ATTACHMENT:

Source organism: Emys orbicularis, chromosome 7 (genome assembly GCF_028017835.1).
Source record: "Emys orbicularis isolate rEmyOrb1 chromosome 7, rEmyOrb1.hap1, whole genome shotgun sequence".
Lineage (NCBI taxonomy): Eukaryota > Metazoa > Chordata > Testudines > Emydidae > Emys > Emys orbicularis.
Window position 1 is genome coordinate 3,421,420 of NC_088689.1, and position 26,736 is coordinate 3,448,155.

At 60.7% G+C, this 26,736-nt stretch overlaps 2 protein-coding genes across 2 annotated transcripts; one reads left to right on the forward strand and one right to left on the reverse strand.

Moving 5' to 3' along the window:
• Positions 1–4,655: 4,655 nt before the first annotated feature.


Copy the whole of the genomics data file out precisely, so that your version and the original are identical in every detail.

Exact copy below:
Source organism: Emys orbicularis, chromosome 7 (genome assembly GCF_028017835.1).
Source record: "Emys orbicularis isolate rEmyOrb1 chromosome 7, rEmyOrb1.hap1, whole genome shotgun sequence".
Lineage (NCBI taxonomy): Eukaryota > Metazoa > Chordata > Testudines > Emydidae > Emys > Emys orbicularis.
Window position 1 is genome coordinate 3,421,420 of NC_088689.1, and position 26,736 is coordinate 3,448,155.

At 60.7% G+C, this 26,736-nt stretch overlaps 2 protein-coding genes across 2 annotated transcripts; one reads left to right on the forward strand and one right to left on the reverse strand.

Moving 5' to 3' along the window:
• Positions 1–4,655: 4,655 nt before the first annotated feature.